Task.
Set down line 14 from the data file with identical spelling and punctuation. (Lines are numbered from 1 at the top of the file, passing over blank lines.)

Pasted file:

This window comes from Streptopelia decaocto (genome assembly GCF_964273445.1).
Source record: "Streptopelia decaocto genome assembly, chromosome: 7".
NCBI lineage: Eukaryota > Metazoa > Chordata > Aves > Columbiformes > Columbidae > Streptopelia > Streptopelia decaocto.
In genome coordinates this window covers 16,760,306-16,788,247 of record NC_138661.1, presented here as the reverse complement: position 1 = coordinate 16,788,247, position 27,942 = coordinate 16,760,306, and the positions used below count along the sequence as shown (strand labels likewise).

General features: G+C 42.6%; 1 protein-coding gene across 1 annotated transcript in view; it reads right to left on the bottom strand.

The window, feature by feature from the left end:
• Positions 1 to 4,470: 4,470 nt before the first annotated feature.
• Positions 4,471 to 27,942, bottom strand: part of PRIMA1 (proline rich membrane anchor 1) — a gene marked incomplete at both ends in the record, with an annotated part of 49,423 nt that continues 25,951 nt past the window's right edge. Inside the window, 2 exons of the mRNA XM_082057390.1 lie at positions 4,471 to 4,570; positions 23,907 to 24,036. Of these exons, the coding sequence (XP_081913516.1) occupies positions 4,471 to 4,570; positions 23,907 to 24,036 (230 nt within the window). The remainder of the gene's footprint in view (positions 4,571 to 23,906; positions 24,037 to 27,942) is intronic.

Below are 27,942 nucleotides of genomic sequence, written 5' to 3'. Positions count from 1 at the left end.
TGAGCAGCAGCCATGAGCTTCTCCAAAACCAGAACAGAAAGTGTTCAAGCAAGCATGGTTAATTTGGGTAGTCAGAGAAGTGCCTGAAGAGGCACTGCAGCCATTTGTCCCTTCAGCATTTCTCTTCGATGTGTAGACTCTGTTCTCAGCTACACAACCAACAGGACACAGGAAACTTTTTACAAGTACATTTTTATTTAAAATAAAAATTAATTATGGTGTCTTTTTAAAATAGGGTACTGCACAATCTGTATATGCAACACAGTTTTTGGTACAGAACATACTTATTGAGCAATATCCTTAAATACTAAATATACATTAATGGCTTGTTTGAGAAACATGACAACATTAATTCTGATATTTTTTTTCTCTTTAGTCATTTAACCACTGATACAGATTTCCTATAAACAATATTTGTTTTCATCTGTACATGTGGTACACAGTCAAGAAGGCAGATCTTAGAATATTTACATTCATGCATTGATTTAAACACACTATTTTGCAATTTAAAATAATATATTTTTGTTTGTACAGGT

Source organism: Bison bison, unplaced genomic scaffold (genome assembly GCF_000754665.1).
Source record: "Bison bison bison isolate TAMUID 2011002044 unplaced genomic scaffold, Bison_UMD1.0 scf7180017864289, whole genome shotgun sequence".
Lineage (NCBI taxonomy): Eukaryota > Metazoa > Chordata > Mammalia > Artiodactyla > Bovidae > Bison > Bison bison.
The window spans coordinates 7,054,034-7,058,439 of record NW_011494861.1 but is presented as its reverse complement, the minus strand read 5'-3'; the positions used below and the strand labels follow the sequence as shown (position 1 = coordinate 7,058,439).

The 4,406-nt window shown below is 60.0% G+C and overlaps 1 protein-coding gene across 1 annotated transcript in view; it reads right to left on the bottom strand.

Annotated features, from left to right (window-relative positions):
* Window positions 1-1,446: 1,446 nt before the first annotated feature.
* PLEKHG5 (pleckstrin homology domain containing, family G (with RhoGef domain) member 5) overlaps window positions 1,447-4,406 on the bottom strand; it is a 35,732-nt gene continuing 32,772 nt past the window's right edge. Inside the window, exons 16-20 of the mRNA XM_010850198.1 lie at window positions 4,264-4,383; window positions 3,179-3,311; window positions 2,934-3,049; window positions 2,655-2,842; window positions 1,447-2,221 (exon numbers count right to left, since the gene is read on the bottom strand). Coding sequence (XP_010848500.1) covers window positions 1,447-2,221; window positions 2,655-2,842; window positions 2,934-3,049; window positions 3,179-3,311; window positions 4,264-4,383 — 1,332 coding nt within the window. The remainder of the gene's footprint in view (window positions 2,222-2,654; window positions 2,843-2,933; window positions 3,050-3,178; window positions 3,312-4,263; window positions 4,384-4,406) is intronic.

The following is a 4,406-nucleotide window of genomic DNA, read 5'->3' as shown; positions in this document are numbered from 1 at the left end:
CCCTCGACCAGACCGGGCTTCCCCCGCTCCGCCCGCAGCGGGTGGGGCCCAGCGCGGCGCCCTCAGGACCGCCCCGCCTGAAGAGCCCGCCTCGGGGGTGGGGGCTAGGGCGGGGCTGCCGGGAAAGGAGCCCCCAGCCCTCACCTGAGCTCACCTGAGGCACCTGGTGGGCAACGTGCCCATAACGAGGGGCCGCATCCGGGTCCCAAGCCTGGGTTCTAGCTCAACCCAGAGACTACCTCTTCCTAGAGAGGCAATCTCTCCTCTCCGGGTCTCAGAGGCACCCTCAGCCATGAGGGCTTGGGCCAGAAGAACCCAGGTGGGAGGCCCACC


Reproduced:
The window spans coordinates 7,054,034-7,058,439 of record NW_011494861.1 but is presented as its reverse complement, the minus strand read 5'-3'; the positions used below and the strand labels follow the sequence as shown (position 1 = coordinate 7,058,439).